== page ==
I shouldn’t quit my day job to become an artist’s model.

A sample screen from one of the Lenses.

Still Life, by Picasso

Still Life, Remixed by Ed Rodley

I thought the Lenses were impressive on many levels. The technology worked. The design was minimalist and cool. The execution of the interactives was pretty flawless. The only concern I had was this; I didn’t see many people use a Lens and then go look at the art that the Lens was interpreting. The real things were right there, but the screens were so large and set so far back (10-12′) that even six-foot tall me could only make out the tops of the statues or paintings I was exploring.

The experience of using my body to interact with the collection was novel and enjoyable. I think we could do a lot more to engage visitors kinesthetically, and this implementation was dynamite. I left wanting more after the end of the interaction. I know all those poses in Indian sculpture have meaning, and it would’ve been nice to know what they signified, and not just how close I came to matching that pose. This was a feeling I had several times in Gallery One – it was fun and memorable, but I wanted some content payoff that I often didn’t get.

This was a design trade-off the Gallery One team had to make; the more content, the longer people stay, and the less time they spend going through the rest of the museum which Gallery One is supposed to set up to enjoy more. At some point, as a developer, you have to say, “Enough.” and stick to it. I would’ve gone a little further.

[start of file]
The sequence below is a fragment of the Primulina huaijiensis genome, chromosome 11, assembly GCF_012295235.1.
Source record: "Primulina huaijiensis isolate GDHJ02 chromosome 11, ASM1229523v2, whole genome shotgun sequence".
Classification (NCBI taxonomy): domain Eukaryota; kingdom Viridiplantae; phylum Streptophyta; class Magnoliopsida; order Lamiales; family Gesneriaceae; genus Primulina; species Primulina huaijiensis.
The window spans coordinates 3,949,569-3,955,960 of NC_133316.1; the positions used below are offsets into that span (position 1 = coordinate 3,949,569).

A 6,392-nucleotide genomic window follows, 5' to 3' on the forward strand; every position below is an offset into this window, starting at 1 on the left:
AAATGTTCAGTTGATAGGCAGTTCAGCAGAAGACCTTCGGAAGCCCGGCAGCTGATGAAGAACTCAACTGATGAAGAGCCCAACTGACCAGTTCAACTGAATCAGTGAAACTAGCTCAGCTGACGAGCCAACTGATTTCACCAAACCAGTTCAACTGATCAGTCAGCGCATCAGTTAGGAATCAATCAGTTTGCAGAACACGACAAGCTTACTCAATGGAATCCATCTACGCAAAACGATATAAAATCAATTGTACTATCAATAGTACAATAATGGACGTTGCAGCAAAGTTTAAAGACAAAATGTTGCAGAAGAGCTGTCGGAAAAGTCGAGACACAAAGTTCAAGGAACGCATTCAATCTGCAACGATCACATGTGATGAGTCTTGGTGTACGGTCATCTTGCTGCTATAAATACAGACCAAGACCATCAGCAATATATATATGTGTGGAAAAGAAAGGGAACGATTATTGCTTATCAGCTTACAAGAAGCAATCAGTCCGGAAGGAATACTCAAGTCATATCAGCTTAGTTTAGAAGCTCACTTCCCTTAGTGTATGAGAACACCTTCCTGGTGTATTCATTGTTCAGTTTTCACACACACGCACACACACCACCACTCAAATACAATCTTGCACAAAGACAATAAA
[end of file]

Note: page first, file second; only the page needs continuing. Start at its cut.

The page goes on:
It’ll be interesting to see what the evaluation of Gallery One says. I have been doing this long enough to know that I am not the audience and my wants and needs are different from those of the general public.

Next up in Part Two, The Collection Wall, the ArtLens app and more!

Australia: MONA – revolutionary, and not

One of my primary motivations for coming to Australia was to go visit the Museum of Old and New Art (MONA) in Hobart. It’s been a long time since a single new museum captured so much media attention. For an overview of the founding of the museums and it’s its founder, David Walsh, try here and here. Not since the Museum of Jurassic Technology (MJT) has one institution provided so much food for thought on the museum experience, just by being different. But where MJT feels like an ironic paean to museums, MONA aims to strip away the layers of practice we have developed over the years, and focus on the central aspect of visiting an art museum – having a personal experience of art.